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The MP3 Experiment

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This, via Museum 2.0, about the evolved flashmobs staged by the participatory public art group Improv Everywhere (“we cause scenes”) is quite lovely!

“I particularly like the MP3 experiments, events at which Improv Everywhere  distribute an audio file to people for free as a podcast. Participants gather in a physical venue with their own digital audio players, and everyone hits “play” at the same time. For about half an hour, hundreds of people play together, silently, as directed by disembodied voices inside their headphones. The MP3 experiment is a model for how a typically isolating experience—listening to headphones in public—can become the basis for a powerful interpersonal experience with strangers. In this way, the MP3 experiment is an example of the ways that technological barriers can become benefits by mediating otherwise uncomfortable interactions.

The MP3 experiment is an exercise in following instructions. The voice tells you what to do –stand up, shake hands, play Twister, make silly shapes—and you do it. Over the years, the experiment has grown in popularity (recently, thanks to this NYT article), and the participants have a sense that they will be asked to do something a little unusual in the context of the event. But it’s still impressive how quickly the recording sets a supportive tone in the face of absurdity. And I think there are lessons in the details of the recording for anyone interested in encouraging visitors/users/participants to step outside their comfort zones and try something new.”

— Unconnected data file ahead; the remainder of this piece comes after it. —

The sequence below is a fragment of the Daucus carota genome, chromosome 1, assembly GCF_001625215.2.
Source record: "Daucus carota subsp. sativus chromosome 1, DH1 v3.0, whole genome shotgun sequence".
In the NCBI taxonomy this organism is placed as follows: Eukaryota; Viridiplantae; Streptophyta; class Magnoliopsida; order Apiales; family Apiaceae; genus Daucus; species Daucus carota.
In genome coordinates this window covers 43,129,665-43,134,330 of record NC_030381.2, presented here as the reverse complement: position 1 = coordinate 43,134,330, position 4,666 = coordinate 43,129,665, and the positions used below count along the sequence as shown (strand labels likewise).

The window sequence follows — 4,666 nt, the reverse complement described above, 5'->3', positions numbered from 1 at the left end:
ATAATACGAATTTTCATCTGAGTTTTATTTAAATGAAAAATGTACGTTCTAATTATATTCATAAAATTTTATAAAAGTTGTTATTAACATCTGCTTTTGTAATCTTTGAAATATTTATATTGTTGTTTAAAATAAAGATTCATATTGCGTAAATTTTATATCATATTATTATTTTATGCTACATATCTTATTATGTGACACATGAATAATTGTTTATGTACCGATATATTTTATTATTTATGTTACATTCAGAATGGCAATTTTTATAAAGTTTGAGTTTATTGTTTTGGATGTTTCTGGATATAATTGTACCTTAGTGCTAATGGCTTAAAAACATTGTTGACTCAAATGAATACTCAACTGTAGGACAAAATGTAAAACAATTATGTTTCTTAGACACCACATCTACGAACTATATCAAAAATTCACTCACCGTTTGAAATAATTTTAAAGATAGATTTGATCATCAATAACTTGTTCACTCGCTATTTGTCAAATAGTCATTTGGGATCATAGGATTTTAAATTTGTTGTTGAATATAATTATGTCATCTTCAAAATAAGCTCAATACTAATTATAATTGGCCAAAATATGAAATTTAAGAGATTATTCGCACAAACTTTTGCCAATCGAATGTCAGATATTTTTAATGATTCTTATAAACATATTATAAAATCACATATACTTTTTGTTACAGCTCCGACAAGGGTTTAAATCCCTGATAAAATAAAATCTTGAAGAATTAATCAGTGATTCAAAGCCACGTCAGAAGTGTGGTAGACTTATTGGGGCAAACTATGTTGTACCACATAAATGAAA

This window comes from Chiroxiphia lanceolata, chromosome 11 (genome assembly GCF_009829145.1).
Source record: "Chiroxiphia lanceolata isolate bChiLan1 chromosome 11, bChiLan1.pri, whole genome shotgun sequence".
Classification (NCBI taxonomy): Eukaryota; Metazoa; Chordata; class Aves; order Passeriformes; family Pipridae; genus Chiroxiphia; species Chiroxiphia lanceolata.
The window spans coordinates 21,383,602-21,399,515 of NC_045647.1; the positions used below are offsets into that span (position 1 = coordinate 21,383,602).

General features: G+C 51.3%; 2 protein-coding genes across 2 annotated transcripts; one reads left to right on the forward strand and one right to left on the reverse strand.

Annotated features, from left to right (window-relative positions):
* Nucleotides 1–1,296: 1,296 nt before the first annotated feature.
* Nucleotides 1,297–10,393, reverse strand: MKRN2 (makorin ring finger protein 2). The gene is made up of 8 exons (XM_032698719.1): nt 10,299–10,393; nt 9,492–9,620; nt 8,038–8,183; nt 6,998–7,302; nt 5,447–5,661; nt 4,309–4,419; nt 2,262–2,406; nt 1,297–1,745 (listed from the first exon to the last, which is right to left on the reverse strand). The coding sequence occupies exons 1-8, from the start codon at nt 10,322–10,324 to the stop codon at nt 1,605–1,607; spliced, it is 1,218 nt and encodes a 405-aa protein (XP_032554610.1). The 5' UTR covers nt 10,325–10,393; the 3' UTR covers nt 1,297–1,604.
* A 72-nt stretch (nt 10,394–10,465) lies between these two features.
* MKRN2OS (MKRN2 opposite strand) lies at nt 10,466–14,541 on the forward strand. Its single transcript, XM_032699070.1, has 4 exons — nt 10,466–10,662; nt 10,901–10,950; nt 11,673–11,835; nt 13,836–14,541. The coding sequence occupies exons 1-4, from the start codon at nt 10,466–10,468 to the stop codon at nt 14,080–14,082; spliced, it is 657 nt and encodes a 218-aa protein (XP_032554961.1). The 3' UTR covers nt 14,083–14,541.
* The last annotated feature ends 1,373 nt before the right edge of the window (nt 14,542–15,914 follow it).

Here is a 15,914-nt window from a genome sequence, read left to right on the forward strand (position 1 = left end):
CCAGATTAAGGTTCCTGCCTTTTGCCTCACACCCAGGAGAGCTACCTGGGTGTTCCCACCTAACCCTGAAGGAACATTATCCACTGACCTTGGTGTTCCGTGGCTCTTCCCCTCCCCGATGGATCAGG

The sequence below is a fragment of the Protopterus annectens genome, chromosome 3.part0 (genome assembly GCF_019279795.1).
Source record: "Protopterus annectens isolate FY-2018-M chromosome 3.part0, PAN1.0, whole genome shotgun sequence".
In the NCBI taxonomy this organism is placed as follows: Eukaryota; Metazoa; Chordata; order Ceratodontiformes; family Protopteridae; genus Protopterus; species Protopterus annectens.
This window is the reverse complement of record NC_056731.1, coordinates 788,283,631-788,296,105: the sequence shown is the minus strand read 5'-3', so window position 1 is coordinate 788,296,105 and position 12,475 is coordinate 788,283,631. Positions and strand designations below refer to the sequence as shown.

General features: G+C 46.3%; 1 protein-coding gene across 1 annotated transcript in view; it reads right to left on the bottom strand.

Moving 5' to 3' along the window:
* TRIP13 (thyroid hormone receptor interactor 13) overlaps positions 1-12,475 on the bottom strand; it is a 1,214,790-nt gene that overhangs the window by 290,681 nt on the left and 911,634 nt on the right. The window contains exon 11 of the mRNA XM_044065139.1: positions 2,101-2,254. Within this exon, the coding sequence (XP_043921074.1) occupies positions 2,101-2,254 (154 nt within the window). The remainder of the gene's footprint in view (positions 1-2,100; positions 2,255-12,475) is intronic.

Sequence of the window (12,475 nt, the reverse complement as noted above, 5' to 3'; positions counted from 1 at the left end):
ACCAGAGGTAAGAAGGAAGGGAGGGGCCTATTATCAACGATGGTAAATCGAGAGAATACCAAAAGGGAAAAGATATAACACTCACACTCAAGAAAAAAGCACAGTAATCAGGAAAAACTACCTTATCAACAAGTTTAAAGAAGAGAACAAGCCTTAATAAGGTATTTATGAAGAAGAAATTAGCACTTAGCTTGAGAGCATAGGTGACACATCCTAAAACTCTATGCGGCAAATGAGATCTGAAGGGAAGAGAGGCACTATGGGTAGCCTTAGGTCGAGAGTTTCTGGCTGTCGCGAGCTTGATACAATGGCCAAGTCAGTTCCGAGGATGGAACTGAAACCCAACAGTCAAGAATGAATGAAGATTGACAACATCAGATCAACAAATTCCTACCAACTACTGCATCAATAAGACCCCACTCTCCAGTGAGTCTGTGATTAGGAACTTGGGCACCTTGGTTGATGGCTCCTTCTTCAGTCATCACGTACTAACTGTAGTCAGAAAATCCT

Written by Mira Vogel

July 29, 2009 at 15:36

Posted in art, Drama, event

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Pocket film – making movies on your phone

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Wired has a piece on Masaki Fujihata’s Pocket Film Festival.

“A good pocket film means recording personal happenings, or someone’s personal way of observing the world,” he says. “Normally people try to imitate the big Hollywood films but to make a really good short pocket film make sure [you] start collecting many images. A month or so later you can start to edit them and see what you did.”

Fujihata invited two winners from the 2007 festival, Daisuke Kobayashi and Toru Oyama, along to show me the techniques. I brought along an INQ1 from 3 – a phone whose USP is that it’s wired specifically for uploading content straight onto the internet.

BankArt NYK, an art space on Yokohama’s quayside, is their chosen set. The only limitations they are given are to keep the scenes in the shoot to no more than five. Simplicity is key. It is that method that helped them claim the Grand Prix for their street film 720/24 – as in 720 minutes in 24 hours – two years ago.

They use time as the theme for this masterclass too. “It is now 12.08,” Toru declares as Daisuke, bedecked in fur flying hat and goatee beard, pinches the cameraphone between thumb and forefinger and spins it about like the hands on a clock. As each minute passes, the camera will turn to signify the passing of time. This method, using images from their native Tokyo and showing council estates, playgrounds, subway stations and other urban imagery, is what won them the big prize.

In BankArt NYK they home in on the minutiae of the concrete mausoleum. Pieces of art, the LED lift indicator, the lift doors closing and even a bus parked on the dockside for variety.

They never shoot anything more than a few metres away. That range is the camera’s best operating environment. “The good point of making a movie with a mobile phone is that the people making it and the people watching it are very near each other,” they advise. “Normally, if you’re using a regular camera then the distance between the viewers and the cameraman is very far away.” They make the most of each other’s movement and Daisuke includes Toru in his clips.

Toru gives me another tip: keep the clips short and simple. Some pocket film-makers shoot with the phones only for the imagery to be viewed on a cinema screen. Not these guys. What they see through the phone’s screen is exactly how and what they want their audience to see.

Written by Mira Vogel

April 16, 2009 at 12:09